Boundaries are our limits of what we will and will not do. Identify what your personal boundaries are and then communicate them to others. This is probably the hardest part – the people most likely to be upset by any boundaries you communicate are those that are crossing your boundaries. Boundary crossing is a stressor in your life and you know now that stressors are what cause chemical stress so remove the stressor before burnout occurs.

3 - Get Creative

There’s a reason art therapy works. It’s a physical representation of your internal stressors and a really great way to purge negativity from your body and leave it all on the proverbial dance floor, paint canvas or concert hall. By communicating through creative expression, you foster self-awareness, boost self-esteem, and connect with others, all positive ways to close the Stress Cycle.

4 - Hug – for a long time

Physical touch has long been used as a method to reduce stress in premature babies so why wouldn’t it also work for us as adults? There is a lot of research out there to support the effectiveness of this kind of positive physical contact and as Drs. Emily and Amelia Nagoski explain on Brown’s podcast, “the research suggests that a 20 second hug can change your hormones, lower your blood pressure and heart rate and improve mood, all of which are reflected in the post hug increase in the social bonding hormone, oxytocin.”

5 - Laugh your butt off

Have you heard of Laughter Yoga? I thought it was fake until I learned of Dr. Madan Kataria, a family physician from India who modernized the teachings of earlier laughter pioneers from the 1960s.

Dr. Kataria suggests that laughter promises to reduce feelings of stress, boost immunity, fight depression and leads to more positive thinking. In Laughter Yoga, you start with fake laughing until you feel so ridiculous that the laughter becomes real and the magic within your body starts to happen. It’s this kind of mouth-hanging-open, uncontrolled, belly-shaking laughter than can take you through the end of the Stress Cycle and change your stress chemicals from negative to positive.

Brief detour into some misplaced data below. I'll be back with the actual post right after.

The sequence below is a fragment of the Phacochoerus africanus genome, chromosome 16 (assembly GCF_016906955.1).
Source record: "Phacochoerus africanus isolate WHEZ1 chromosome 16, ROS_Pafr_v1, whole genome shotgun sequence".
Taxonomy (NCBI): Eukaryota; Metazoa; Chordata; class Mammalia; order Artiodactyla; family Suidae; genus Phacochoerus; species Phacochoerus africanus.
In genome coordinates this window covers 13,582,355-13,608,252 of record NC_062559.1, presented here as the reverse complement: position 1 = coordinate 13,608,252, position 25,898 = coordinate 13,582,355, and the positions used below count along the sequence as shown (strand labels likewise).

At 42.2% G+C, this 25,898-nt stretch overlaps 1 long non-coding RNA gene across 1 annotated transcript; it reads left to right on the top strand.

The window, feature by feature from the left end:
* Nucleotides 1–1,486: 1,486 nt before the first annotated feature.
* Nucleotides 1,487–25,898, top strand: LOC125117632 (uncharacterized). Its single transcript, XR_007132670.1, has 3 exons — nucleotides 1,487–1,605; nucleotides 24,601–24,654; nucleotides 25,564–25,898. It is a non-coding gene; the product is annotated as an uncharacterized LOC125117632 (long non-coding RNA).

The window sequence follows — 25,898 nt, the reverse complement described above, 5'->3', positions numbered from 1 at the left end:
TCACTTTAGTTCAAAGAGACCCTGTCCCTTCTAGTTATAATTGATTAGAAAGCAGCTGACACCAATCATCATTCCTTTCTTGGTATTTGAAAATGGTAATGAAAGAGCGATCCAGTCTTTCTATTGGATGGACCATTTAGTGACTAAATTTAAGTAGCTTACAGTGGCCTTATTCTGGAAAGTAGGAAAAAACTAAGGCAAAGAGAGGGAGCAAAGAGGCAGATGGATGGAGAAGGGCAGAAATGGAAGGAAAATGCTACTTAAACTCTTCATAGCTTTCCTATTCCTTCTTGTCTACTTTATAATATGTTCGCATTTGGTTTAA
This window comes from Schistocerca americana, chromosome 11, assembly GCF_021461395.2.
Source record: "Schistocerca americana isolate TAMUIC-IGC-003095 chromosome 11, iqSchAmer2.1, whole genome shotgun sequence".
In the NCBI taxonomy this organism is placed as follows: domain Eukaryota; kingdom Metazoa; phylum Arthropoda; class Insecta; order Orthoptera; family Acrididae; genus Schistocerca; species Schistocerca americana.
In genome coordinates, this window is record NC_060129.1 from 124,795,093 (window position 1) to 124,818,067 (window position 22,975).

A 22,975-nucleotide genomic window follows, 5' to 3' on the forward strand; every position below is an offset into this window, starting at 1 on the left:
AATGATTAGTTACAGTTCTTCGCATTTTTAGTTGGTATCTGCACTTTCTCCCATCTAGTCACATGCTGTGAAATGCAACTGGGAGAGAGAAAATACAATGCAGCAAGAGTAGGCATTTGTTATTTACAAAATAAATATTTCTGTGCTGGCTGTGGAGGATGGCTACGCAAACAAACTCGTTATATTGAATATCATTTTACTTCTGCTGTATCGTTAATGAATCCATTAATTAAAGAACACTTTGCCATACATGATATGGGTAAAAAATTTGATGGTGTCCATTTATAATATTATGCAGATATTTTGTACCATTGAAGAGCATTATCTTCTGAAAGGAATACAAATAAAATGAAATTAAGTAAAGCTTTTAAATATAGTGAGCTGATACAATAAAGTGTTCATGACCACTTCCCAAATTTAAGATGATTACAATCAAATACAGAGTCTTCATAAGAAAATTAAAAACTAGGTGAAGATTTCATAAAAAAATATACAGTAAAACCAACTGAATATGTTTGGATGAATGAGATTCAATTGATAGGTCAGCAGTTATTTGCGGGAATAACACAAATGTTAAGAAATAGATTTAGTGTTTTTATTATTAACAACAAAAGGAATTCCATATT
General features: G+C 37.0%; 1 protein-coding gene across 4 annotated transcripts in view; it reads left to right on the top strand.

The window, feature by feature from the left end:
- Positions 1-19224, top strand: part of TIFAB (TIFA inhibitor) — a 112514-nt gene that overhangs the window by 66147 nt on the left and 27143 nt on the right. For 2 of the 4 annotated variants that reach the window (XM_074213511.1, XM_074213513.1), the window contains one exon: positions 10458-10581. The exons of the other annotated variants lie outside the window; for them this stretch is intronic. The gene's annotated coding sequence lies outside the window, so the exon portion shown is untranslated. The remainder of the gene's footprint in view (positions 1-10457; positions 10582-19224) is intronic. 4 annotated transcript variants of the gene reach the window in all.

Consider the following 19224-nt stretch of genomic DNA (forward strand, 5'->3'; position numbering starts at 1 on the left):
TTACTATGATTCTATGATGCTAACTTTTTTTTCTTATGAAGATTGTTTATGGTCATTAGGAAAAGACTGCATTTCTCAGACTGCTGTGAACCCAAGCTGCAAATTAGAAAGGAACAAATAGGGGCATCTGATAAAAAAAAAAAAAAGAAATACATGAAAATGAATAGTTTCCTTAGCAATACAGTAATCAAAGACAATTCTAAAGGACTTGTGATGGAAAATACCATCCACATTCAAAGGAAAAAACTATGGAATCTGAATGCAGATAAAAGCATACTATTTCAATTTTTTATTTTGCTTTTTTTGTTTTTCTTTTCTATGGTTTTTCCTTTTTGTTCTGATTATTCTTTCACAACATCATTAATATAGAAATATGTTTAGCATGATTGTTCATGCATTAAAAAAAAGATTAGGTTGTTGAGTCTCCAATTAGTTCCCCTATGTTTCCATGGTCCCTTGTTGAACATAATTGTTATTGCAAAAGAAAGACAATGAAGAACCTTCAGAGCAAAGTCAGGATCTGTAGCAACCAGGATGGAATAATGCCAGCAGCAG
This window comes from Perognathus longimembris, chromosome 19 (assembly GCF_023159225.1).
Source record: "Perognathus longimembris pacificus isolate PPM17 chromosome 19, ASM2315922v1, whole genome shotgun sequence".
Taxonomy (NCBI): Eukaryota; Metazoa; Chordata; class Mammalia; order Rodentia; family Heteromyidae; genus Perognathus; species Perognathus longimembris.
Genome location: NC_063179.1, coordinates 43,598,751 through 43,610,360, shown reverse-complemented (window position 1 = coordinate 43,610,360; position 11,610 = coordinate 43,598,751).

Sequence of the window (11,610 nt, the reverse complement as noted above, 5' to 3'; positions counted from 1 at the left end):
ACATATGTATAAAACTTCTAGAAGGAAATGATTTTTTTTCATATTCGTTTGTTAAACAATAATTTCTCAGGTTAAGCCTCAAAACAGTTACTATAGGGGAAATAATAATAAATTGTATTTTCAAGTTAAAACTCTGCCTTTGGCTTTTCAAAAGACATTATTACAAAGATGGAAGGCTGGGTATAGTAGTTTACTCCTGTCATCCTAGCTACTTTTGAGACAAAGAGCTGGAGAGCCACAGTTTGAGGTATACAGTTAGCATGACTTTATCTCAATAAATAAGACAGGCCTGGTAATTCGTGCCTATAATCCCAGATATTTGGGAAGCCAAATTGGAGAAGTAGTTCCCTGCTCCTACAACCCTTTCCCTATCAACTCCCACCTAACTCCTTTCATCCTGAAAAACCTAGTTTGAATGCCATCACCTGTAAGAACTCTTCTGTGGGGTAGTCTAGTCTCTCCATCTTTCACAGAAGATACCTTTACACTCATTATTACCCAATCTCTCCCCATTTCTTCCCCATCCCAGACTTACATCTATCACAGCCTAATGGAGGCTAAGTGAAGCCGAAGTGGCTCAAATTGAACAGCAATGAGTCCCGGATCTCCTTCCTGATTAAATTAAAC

Before my ah-ha moment when I realized I’d gotten my hope back, I didn’t realize how far into burnout I’d fallen due to the prolonged stress I’d been carrying around in my body. Even as the various stressors had been removed from my life, I realize now that I hadn’t really done anything to intentionally complete the Stress Cycle and reverse the negative chemical reaction in my body.

Burnout is your body’s physical response to the impact of stressors in your life and it’s empowering to recognize that while the stressors themselves feel uncontrollable, I can take control over completing my Stress Cycle and take action to start to feel better. It takes work, and intention, and a change of priority but you too can implement any of these five ways to complete your own Stress Cycle and come back from the edge of burnout.

Lindsay Recknell is a Workplace Mental Health consultant, a speaker, podcaster and an expert in hope. As a Certified Psychological Health & Safety Advisor, Lindsay works with companies and organizations to increase their levels of psychological health & safety in the workplace using Positive Psychology – evidence-based, practical tips and techniques to increase wellbeing within organizations by increasing wellbeing in individuals. She empowers individuals, strengthens teams and transforms organizations through her Hope Motivates Action, Mental Health in Minutes and Burnout & Boundaries programs. Lindsay lives in Calgary with her husband and their two Golden Retrievers.

realized I’d lost my hope the day